Attorneys are expected to make opening statements Tuesday in the corruption trial of former Governor Rod Blagojevich.
Experts are preparing for a spectacular show when the blustery Sam Adam Jr. harangues the jury, and when Assistant U.S. Attorney Carrie Hamilton parses the 24 counts of corruption facing Rod.
First they’ve got to get the jury settled, however. Attorneys on both sides will have to whittle the list of nearly 50 jurors down to 14 (12 with two alternates) acceptable participants.
What happened yesterday:
“I think you should listen carefully to what they have to say,” Blagojevich said of the prosecution Monday morning. “Opening statements, it is good, because again, it’s the beginning of a process that will unlock the truth by the prosecutors,” Blagojevich said on the Don Wade and Roma show on WLS AM Monday morning. “All I can say is: stay tuned.”
"# Wondering if I have time to get to macy's to get the lip gloss Amy wants for her graduation night", the governor's wife wrote on her twitter account Monday. Both Patti and Rod are using social media to give an insider perspective on the trial
“In what could be a boon for the Blagojevich defense, a surprising number of jury candidates interviewed at the Dirksen Federal Building today said they know almost nothing about the well-publicized tribulations of Illinois' former governor.”
A TV show host and former host of a radio show on Q101 has been removed from the jury pool.The decision was unanimous among attorneys from both sides.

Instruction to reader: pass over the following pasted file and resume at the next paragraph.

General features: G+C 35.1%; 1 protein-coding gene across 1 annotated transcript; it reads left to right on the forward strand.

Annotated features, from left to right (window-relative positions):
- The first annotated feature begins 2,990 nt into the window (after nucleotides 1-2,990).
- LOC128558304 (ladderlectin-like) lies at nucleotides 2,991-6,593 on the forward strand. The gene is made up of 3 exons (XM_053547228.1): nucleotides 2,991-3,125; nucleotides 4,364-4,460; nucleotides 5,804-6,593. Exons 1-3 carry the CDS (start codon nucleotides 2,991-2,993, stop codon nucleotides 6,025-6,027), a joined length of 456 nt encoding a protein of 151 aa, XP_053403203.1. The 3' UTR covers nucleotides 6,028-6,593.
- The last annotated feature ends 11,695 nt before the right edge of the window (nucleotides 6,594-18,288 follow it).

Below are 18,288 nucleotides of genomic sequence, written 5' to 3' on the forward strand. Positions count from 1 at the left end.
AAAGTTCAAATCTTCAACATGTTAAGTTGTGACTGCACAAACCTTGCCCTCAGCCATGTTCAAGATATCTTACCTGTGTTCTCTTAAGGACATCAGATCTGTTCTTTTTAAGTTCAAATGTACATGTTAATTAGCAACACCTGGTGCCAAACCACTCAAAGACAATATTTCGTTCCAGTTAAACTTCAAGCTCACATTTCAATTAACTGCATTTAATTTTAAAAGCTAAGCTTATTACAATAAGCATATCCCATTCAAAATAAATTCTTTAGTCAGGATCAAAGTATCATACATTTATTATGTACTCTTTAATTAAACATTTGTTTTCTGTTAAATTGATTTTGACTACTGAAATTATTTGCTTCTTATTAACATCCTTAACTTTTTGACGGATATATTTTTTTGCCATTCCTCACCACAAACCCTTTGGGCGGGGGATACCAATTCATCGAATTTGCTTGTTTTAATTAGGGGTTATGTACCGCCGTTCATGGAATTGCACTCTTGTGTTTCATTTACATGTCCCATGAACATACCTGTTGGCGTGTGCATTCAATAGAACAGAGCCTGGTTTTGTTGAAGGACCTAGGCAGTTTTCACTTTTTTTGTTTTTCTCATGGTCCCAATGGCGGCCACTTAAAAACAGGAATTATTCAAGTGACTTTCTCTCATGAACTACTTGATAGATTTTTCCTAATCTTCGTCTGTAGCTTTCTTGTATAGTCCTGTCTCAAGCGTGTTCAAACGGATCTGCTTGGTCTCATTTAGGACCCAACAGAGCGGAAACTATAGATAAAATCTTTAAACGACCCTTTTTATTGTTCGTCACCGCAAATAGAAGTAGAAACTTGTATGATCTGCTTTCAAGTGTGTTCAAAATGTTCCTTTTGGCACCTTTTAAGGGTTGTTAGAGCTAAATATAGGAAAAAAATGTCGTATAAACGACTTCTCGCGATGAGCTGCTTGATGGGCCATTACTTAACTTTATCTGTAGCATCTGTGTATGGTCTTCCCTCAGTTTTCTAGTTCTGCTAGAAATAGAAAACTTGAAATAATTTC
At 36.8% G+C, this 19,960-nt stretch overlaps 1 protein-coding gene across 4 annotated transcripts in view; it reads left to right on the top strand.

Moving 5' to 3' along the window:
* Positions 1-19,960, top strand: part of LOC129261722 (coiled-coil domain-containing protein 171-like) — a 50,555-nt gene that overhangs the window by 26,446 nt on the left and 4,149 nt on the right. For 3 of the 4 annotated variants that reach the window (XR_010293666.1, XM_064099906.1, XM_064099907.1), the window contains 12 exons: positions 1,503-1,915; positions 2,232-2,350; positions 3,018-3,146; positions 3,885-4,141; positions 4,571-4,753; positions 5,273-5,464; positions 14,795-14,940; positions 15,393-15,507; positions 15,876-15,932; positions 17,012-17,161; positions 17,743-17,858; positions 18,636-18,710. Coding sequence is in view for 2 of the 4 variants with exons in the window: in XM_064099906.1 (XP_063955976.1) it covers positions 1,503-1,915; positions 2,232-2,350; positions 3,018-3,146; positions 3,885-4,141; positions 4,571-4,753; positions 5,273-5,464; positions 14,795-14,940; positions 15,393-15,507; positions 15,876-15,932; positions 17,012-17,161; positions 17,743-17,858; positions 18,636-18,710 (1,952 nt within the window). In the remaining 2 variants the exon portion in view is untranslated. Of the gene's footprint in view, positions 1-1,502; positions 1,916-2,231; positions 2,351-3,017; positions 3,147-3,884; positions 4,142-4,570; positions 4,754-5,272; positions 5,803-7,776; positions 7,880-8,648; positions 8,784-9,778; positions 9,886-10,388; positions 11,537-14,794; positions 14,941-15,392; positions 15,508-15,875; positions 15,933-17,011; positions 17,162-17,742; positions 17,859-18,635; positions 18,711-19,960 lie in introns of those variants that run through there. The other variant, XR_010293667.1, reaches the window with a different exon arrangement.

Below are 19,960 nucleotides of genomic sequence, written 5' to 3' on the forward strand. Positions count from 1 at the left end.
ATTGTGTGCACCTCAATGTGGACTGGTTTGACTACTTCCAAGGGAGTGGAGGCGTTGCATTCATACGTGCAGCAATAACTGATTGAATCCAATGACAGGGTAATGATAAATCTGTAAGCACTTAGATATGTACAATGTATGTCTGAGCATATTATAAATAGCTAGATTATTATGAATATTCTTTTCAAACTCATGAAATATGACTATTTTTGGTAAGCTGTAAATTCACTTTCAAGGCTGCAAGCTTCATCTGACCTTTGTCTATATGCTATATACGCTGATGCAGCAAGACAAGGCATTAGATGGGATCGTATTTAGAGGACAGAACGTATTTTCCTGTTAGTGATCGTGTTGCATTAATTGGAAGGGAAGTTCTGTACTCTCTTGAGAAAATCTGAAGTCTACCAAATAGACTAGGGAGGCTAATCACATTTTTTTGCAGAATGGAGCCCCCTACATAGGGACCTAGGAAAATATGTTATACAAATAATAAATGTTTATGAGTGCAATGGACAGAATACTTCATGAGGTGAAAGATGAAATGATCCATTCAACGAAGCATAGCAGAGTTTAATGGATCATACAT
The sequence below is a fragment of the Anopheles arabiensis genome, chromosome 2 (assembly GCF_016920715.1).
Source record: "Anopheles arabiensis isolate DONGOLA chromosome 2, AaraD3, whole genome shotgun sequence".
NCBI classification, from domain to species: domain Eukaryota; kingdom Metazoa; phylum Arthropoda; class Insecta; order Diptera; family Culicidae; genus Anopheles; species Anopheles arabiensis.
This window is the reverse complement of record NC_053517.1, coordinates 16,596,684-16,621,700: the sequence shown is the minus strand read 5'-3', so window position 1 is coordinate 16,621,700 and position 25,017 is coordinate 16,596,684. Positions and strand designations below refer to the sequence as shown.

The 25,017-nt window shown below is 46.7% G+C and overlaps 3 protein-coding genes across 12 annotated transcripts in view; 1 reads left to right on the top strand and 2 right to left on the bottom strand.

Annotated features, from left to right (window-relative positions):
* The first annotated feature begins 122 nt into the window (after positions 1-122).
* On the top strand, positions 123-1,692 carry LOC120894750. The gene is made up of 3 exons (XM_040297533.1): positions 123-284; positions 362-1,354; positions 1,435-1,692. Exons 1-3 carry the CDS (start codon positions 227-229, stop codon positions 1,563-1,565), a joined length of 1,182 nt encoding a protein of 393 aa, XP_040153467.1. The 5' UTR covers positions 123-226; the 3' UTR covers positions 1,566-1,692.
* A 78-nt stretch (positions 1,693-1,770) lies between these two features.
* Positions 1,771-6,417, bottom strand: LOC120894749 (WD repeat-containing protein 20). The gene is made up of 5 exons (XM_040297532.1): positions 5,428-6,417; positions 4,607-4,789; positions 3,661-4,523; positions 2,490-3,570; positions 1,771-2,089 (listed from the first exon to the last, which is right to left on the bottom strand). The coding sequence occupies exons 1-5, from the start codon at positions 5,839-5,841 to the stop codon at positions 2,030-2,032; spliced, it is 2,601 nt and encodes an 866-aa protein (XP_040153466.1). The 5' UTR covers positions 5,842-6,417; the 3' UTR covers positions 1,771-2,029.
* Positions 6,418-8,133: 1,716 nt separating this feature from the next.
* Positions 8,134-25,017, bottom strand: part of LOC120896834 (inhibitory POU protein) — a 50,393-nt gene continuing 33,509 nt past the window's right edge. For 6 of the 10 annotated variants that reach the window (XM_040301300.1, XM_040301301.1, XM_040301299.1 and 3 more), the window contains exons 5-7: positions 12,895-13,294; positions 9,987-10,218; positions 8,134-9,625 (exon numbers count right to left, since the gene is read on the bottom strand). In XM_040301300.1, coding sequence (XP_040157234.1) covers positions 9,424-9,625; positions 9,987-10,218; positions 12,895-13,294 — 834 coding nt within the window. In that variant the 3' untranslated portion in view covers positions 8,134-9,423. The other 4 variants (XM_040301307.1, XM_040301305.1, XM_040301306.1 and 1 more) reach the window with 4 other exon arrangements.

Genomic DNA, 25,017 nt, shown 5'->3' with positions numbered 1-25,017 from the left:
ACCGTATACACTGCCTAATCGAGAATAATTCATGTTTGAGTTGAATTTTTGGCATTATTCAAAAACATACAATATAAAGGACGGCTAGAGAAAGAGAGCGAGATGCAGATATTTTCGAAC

"What a surprise," said Judge James Zagel.
The potential juror said he was an avid news consumer and had discussed the Blago trial on his radio show. He also said if he were chosen for the jury, he would likely lose his job.
No. 164 appears to have a number of strikes against her.
The 20-something graduate student worked for 3 1/2 years as a policy analyst in the Illinois Officer of the Comptroller. Blagojevich and Comptroller Dan Hynes have long had a tumultuous relationship.
Previously, No. 164 volunteered on political campaigns and worked as a substitute teacher -- which could be another strike, given accusations that Blago used the teacher's pension fund for his own gains.
One other woman was almost apologetic. "I really don't really listen to news," she said.
"It's not a legal requirement," Judge James Zagel assured her.
Full Coverage:The Trial of Rod Blagojevich